One reason for the book's success was its demonstration what a lucid and often witty stylist Dr. Samuelson could be. “I’m told the book is well written,” he said in a 1965 Newsweek interview. “It should be. I sweated blood over it.”

Another reason was Dr. Samuelson’s alertness to the interests of prospective readers. "What sex is to the biology classroom," he wrote in a 1999 issue of The Journal of Economic Education, "stock and investment riskiness is to the sophomore economics lecture hall." He made a point of including a chapter on personal finance so as "to keep hard-boiled MIT electrical engineers awake."

The textbook not only increased Dr. Samuelson's wealth and greatly extended his influence. It made him a brand name.

"Contact with hundreds of thousands of minds of a whole generation is an experience like no other that a scholar will ever meet," he recalled once in an essay. "At annual American Economic Association meetings I was besieged by groupies.... I never knew what to say when people would tell me, 'We use your book.' One day, I heard myself saying, 'Mrs. Samuelson will be pleased,' and that has solved my problem ever since."

Paul Anthony Samuelson was born on May 15, 1915, in Gary, Ind. His parents were Frank Samuelson, a pharmacist, and Ella (Lipton) Samuelson.

After attending public schools, he entered the University of Chicago in 1932. The Great Depression was at its worst, making it "a great time to be born as an economist," as Dr. Samuelson wrote in an autobiographical essay included in a 1986 collection, "Lives of the Laureates."

Dr. Samuelson graduated from Chicago in 1935. He accepted a fellowship at Harvard and studied with Joseph Schumpeter and the foremost American follower of Keynes, Alvin Hansen. He was chosen for membership in Harvard’s prestigious Society of Fellows.

Dr. Samuelson's talents were so obvious many were surprised when Harvard failed to offer him a faculty position. Its failure to do so has often been ascribed to anti-Semitism. In "The Academic Scribblers," a study of 20th-century American economists, William Breit and Roger L. Ransom also cite Dr. Samuelson’s youth and brashness. MIT having no such reservations, Dr. Samuelson switched Cambridge addresses.

"MIT's force met no detectable Harvard resistance," he wrote in "Lives of the Laureates," "so the movable object moved. It was the best thing that could have happened." For the university as well as Dr. Samuelson: His presence later helped attract such fellow future Nobel laureates as Robert M. Solow and Franco Modigliani to the MIT economics department and make it for many years preeminent in the field.

During World War II, Dr. Samuelson served as a consultant for the National Resources Planning Board, the War Production Board, and the Office of War Mobilization and Reconstruction. He also worked at MIT's Radiation Laboratory on the development of computer tracking of aircraft. After the war, Dr. Samuelson worked as a consultant for the US Treasury, the Bureau of the Budget, and the Rand Corp.

Although he served as an economic adviser to US Sen. John F. Kennedy (D-Mass.) heading an economic task force during his presidential transition and helping shape tax policy, Dr. Samuelson declined an offer to serve as Kennedy’s chairman of the Council of Economic Advisers. He continued to advise Kennedy, but in an informal capacity. He also later advised the Johnson administration on economic matters.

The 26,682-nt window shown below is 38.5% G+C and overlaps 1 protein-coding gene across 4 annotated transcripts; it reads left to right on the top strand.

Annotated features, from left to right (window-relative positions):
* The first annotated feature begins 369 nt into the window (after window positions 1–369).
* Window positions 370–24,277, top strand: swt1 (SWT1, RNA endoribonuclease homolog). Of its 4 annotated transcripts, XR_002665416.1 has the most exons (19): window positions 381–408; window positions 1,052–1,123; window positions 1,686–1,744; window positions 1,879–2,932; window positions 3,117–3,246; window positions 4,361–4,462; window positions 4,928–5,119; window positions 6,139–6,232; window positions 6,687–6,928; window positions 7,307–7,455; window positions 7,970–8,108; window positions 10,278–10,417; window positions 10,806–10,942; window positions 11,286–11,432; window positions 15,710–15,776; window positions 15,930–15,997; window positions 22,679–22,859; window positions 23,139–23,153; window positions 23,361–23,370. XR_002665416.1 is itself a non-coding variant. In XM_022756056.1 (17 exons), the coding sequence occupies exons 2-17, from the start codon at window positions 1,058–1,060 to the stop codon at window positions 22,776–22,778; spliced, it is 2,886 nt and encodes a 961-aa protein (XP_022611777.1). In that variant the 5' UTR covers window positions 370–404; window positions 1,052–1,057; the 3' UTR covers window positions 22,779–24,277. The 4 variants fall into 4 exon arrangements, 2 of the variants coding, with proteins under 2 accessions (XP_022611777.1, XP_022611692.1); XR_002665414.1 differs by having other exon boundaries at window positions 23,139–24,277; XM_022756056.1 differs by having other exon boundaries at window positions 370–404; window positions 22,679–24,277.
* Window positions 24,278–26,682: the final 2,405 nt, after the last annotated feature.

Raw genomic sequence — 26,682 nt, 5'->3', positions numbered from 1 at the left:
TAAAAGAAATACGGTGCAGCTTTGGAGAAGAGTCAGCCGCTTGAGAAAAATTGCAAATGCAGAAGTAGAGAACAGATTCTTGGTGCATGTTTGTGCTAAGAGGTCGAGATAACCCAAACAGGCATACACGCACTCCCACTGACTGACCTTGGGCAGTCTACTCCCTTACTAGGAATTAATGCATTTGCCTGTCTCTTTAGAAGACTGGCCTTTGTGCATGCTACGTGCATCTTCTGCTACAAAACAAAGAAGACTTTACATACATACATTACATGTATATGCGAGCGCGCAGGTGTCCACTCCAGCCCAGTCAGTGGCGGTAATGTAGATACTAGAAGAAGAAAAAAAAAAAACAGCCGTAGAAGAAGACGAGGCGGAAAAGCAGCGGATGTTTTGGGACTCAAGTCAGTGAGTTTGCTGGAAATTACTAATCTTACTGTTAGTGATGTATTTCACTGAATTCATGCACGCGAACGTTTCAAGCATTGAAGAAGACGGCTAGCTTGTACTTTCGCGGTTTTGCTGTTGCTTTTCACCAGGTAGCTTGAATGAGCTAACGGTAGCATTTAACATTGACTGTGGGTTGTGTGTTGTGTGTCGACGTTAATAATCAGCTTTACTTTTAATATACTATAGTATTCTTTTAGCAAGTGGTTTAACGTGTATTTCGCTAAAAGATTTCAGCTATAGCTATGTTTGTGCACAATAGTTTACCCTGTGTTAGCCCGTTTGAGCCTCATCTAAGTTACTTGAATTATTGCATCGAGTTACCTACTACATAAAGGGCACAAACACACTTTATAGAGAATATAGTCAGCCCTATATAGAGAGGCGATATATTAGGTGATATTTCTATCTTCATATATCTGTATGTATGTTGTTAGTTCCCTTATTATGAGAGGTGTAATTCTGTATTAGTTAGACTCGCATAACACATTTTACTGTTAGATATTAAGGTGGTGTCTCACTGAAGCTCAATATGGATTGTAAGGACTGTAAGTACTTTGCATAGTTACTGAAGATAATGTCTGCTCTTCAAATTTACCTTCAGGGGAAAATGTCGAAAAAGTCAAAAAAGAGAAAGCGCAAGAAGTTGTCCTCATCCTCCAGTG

He was among a circle of JFK advisers, that also included John Kenneth Galbrait, who led Kennedy to recommend the historic income tax cut that Congress eventually passed in early 1964, three months after the president was assassinated.

"A temporary reduction in tax rates on individual incomes can be a powerful weapon against recession," Samuelson had written in a report to Kennedy in early 1961.

The cut was widely credited with helping foster the 1960s economic boom.

Dr. Samuelson, who said he subscribed to "eclectic liberalism" in his politics, played a role in the next administration as well -- albeit of a highly different sort. He was on the Nixon White House enemies list.

Dr. Samuelson amassed numerous professional honors over the course of his career. "Just as it is the first million that is the hardest," he wrote in "Lives," "one honor leads to another. After the first dozen honorary degrees, all it takes is longevity to double the number."

In 1947, he was awarded the first John Bates Clark Medal, which the American Economic Association presents to the most distinguished US economist under 40. He later served as AEA president (1961), as well as president of the Econometric Society (1951), and International Economic Association (1965).

In 1970, Dr. Samuelson won the second Nobel Economics Prize. "The honor came early," he once wrote, "but not so early as to worry even me."

Dr. Samuelson leaves his wife of 28 years, Risha (Eckaus); four sons, William, of Belmont, Robert, of Boston, John, of Sherborn, and Paul of Newton; two daughters, Jane Samuelson Raybould, of London, and Marnie Crawford, of Brookline; a stepdaughter, Susan Miller, of Lexington; and 15 grandchildren. Dr. Samuelson’s first wife, Marion Crawford Samuelson, died in 1978. Dr. Samuelson's brother, Robert Summers, who anglicized his name, is the father of Lawrence Summers, director of the National Economic Council and former president of Harvard.

A private funeral service will be held. MIT will hold a memorial service for Dr. Samuelson at a date to be announced.

Material from the Associated Press was used in this report.